Guinness

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  • Topic: All-Ireland Senior Hurling Championship, Guinness, Beer
  • Pages : 4 (1035 words )
  • Download(s) : 325
  • Published : January 6, 2011
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Introduction
Guinness is the most popular Irish stout which originated in St. James’ gate in Dublin in 1759. Arthur Guinness is the man behind the product and now has a day named in his honour. On the 24th of September Arthurs day happens all over Ireland where a special promotion of the drink with big music events happening early evening in most pubs around Ireland. Guinness is available in over 100 countries and brewed in 50. Sponsorship enables Guinness to enhance brand value by associating its name with high profile events. Guinness was the very first sponsor of the All Ireland Hurling Championship which began in 1995 and is still present in 2010. Sponsorship is just one part of a marketing strategy. The marketing mix are defined as Product, Price, Place and Promotion.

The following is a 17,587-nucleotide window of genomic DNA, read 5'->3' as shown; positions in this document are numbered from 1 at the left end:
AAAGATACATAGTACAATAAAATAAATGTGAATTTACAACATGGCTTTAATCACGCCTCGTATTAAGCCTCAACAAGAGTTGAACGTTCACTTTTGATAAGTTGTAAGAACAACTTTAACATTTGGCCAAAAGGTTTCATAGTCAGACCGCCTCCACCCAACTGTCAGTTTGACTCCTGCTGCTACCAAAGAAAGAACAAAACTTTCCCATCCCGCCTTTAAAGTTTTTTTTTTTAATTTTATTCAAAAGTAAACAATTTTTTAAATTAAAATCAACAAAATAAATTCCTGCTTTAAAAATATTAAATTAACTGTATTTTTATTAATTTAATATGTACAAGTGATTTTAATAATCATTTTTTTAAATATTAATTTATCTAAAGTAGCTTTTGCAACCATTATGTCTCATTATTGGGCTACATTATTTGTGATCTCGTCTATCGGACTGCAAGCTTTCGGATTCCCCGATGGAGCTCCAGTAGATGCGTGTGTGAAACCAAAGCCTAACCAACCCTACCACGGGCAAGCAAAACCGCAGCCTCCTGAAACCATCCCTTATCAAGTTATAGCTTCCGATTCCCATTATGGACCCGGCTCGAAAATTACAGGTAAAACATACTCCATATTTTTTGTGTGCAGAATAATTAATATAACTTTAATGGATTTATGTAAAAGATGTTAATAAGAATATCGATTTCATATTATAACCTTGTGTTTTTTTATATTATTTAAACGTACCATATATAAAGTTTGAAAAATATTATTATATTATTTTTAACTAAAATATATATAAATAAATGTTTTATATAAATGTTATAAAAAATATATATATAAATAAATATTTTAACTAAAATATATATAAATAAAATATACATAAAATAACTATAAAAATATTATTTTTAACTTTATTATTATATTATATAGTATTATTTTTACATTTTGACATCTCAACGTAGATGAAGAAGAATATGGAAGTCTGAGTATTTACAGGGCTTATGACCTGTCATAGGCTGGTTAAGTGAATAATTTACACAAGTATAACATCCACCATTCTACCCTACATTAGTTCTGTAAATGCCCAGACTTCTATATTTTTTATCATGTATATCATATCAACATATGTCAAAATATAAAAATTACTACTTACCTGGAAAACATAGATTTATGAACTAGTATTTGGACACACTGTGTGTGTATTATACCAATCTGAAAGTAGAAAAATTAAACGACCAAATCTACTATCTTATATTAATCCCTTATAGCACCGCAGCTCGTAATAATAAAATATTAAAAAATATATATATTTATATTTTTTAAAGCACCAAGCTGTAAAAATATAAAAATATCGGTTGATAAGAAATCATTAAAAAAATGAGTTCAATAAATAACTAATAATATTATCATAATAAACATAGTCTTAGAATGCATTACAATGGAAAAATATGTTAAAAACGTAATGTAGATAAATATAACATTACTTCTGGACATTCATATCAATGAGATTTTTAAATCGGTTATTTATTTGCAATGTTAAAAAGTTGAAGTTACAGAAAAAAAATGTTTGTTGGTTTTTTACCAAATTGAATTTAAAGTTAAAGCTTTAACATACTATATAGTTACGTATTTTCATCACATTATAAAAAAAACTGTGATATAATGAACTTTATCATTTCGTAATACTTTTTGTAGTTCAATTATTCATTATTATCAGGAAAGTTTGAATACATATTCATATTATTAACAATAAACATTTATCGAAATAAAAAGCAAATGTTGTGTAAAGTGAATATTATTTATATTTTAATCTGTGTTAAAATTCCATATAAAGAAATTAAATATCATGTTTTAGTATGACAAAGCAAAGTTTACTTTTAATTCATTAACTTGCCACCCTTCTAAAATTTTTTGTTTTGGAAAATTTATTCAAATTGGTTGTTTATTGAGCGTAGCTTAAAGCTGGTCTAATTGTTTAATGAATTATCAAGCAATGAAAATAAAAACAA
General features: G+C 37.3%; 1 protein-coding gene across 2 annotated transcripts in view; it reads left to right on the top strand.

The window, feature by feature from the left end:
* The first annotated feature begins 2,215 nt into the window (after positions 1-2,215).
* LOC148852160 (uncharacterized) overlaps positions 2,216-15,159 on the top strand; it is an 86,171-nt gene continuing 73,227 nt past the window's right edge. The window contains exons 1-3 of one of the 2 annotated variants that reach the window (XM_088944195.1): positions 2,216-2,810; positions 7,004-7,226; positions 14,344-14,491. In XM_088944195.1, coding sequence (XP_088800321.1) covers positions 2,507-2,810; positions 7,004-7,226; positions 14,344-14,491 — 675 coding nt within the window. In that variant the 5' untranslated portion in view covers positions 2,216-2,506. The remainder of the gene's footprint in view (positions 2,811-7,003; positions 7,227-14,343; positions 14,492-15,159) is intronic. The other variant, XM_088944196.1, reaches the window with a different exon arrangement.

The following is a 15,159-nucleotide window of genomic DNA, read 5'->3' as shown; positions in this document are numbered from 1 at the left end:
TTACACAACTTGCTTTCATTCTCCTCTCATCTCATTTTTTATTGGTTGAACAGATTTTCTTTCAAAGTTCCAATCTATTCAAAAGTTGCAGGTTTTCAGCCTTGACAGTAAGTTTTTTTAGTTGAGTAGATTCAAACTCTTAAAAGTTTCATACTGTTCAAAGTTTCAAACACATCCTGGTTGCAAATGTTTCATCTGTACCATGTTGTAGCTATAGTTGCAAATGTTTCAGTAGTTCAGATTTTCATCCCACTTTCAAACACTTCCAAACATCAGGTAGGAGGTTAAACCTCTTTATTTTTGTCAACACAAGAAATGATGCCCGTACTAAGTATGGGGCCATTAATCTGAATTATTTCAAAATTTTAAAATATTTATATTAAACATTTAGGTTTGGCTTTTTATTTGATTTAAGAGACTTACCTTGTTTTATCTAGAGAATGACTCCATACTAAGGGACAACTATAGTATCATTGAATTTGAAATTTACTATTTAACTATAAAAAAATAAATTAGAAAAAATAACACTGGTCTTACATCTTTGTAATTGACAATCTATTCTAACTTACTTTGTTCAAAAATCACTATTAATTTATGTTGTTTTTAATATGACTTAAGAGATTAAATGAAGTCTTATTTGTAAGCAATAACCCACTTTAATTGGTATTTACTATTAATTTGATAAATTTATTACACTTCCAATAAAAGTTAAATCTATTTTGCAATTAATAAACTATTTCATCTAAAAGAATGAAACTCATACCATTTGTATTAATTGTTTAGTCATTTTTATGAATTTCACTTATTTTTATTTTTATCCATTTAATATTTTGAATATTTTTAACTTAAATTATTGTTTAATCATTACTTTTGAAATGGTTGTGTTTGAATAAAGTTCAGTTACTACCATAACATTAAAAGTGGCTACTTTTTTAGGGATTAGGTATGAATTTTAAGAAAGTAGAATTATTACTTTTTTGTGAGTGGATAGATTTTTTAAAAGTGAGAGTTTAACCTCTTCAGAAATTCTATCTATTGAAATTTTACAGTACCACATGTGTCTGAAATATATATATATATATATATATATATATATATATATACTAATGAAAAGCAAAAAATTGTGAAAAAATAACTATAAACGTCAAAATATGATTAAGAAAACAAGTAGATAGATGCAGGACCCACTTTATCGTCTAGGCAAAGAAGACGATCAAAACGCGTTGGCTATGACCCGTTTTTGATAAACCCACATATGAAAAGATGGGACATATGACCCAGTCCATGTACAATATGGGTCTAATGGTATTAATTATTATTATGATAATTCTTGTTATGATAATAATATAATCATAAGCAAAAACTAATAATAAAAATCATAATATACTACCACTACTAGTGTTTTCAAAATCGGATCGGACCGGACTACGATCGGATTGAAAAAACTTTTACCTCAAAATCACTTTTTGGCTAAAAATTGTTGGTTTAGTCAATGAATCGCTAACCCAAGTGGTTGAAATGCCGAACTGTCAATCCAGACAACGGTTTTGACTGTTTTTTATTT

Product
Guinness is the most successful beer brands in Ireland. In spite of recent decline in consumption in recent years, Guinness Ireland still makes €2 billion annually.

The key ingredients of Guinness are roasted malted barley, hops, yeast and water. The water used in the brewing in Guinness comes from the Wicklow Mountains.

Guinness draught is served using the famous two part pour. First you start with a clean dry glass, and then you pour the Guinness draught into the glass which is tilted at 45 degrees until its three quarters full. Allow the surge to settle before filling the glass completely to the top.

Guinness knows through their market research that their target market is for men over the age of 18 so therefore Guinness sponsor a lot of major sporting events.

Guinness is sold in Draught, Cans and Bottles with an alcohol content of 4.3%.

Guinness Draught
Guinness from a Can
Guinness from a Bottle

Price
It is important to set prices at the correct level so customers are persuaded to buy. Guinness products are priced to take production costs into account. Guinness also has to allow a margin for profit and also compete with other alcoholic drinks from...
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